Hands-free part of Florida's texting and driving law in effect
School and work zones became hands-free starting Tuesday
JACKSONVILLE, Fla. – Beginning Tuesday, Florida drivers must put down their phones in all school and active work zones. It's the second phase of a distracted driving law passed by the Legislature earlier this year.
On July 1, texting while driving became a primary offense in Florida. That means troopers can stop drivers for texting and driving. Unless it's a dangerous driving situation, the Florida Highway Patrol said that it is issuing warnings to drivers texting behind the wheel to educate them about the law through the end of this year.
According to the FHP, between July 1 and Sept. 17, troopers issued 438 warnings. From July 1 to Sept. 11, 542 citations were issued statewide by all law enforcement agencies, troopers said.
The sponsor of the legislation, state Rep. Jackie Toledo, said the slow rollout was by design.
"We did give them discretion to either ticket or not ticket and educate and warn," Toledo said.
The penalty for a first offense of texting while driving is a $30 fine and zero points on the offender's driver's license.
Starting Oct. 1, all school zones, school crossings and active construction zones will be completely hands-free for driver. The penalty is a $60 fine and three points on the offender's driver's license. It’s a harsher penalty than the $30 for texting while driving.
"Because there are children around in those areas. There are active workers and construction workers so, really, the areas that are most vulnerable," Toledo said.
Between Tuesday and Dec. 31, troopers will issue warnings for drivers caught using their phones in a school or active work zone. Starting Jan. 1, drivers may be issued a citation.
During a ride-along with Nassau County Sheriff's Office traffic Deputy Dallas Palecek on Tuesday, we noticed drivers were confused about what hands-free means. Deputies said the driver cannot have a phone in their hands. That applies not just to texting, but also to being on a call or looking at a GPS map on your phone.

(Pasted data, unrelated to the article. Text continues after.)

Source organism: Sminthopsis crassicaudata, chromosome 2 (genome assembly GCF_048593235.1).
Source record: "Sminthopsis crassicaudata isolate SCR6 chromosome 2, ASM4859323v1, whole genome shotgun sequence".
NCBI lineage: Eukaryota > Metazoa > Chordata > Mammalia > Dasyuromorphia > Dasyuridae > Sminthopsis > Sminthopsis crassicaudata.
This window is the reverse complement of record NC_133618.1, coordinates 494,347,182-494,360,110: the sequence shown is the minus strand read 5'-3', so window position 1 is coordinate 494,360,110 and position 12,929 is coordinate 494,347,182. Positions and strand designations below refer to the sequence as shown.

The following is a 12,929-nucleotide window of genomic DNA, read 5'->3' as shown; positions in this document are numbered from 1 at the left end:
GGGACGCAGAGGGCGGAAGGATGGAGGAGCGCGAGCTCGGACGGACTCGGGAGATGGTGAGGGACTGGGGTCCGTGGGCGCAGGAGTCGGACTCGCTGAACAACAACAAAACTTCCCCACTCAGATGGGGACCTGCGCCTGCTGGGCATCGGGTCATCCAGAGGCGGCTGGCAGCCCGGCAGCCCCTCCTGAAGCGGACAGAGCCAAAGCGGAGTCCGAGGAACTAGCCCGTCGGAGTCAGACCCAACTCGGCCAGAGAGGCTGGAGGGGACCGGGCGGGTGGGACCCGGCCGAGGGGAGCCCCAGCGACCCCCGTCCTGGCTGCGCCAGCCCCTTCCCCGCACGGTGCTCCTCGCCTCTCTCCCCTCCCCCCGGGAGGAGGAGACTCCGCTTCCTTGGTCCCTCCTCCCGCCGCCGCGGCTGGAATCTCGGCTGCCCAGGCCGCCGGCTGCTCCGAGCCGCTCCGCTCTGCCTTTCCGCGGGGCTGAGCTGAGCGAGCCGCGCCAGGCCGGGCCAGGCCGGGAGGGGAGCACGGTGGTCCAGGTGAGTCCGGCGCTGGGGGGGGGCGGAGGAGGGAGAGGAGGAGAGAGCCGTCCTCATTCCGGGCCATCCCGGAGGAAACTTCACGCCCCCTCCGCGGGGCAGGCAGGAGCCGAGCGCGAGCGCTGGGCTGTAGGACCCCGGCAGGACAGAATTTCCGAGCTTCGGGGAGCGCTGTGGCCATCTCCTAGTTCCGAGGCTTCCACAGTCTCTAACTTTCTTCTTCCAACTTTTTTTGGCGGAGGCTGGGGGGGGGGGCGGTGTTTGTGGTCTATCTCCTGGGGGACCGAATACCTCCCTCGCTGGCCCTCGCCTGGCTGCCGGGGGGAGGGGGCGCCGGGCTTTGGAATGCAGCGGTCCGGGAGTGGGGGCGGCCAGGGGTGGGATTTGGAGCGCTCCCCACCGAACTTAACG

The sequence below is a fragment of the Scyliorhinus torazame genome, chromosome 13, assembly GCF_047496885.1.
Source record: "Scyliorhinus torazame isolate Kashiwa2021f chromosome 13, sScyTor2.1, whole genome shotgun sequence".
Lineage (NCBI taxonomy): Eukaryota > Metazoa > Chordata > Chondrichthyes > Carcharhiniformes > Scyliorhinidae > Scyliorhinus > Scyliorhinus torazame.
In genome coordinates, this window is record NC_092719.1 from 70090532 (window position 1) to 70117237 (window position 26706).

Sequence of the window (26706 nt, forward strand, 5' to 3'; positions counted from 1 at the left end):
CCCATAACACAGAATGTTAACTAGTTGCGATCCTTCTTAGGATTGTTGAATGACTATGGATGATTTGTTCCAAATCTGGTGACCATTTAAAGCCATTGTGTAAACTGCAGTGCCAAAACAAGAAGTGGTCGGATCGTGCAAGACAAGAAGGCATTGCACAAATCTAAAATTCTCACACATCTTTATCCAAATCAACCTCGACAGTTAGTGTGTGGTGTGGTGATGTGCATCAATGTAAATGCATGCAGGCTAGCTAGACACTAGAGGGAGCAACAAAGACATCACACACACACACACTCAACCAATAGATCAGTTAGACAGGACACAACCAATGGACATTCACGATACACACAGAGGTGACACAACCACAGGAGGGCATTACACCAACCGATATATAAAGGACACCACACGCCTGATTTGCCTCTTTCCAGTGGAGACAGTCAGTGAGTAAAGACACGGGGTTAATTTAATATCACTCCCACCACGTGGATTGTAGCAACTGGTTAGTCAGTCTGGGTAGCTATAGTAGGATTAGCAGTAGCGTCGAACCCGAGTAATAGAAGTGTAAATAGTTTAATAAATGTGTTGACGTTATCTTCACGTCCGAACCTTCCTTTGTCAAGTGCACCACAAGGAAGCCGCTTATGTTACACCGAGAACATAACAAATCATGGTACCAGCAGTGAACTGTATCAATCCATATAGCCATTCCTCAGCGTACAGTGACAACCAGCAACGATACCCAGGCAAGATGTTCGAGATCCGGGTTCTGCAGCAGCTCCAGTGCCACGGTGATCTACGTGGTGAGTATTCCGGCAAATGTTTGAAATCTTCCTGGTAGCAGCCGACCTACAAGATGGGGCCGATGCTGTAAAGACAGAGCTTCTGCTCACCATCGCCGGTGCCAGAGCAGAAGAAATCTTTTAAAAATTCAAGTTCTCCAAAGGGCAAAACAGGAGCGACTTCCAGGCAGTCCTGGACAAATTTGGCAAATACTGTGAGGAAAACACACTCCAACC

Palecek said this new law is making it much easier for law enforcement to cite people for distracted driving because if officer sees a phone in your hand, they don’t have to prove what you were doing on it.
All three people Palecek stopped for a violation Tuesday seemed unaware of the new law. They all got warnings.
The first driver admitted to being talking on her phone, but didn't realize it is now against the law in certain zones. Another driver made an excuse as to why she was holding her phone. The third driver said she didn't know why she was being stopped because she wasn't texting, but we clearly saw her holding up her phone and looking at it for an extended amount of time.
Highway Patrol Lt. Derrick Rahming said the agency's intent is to give drivers warnings until the start of the new year.
"To educate the person, not just to give them a fine or anything like that, but they want to make sure that they're educated and they understand what the law actually is," Rahming said.
Lawmakers don’t expect fully hands-free legislation to get serious consideration until 2020. Toledo said it will give them time to examine how effective the current law is at curbing auto accidents.
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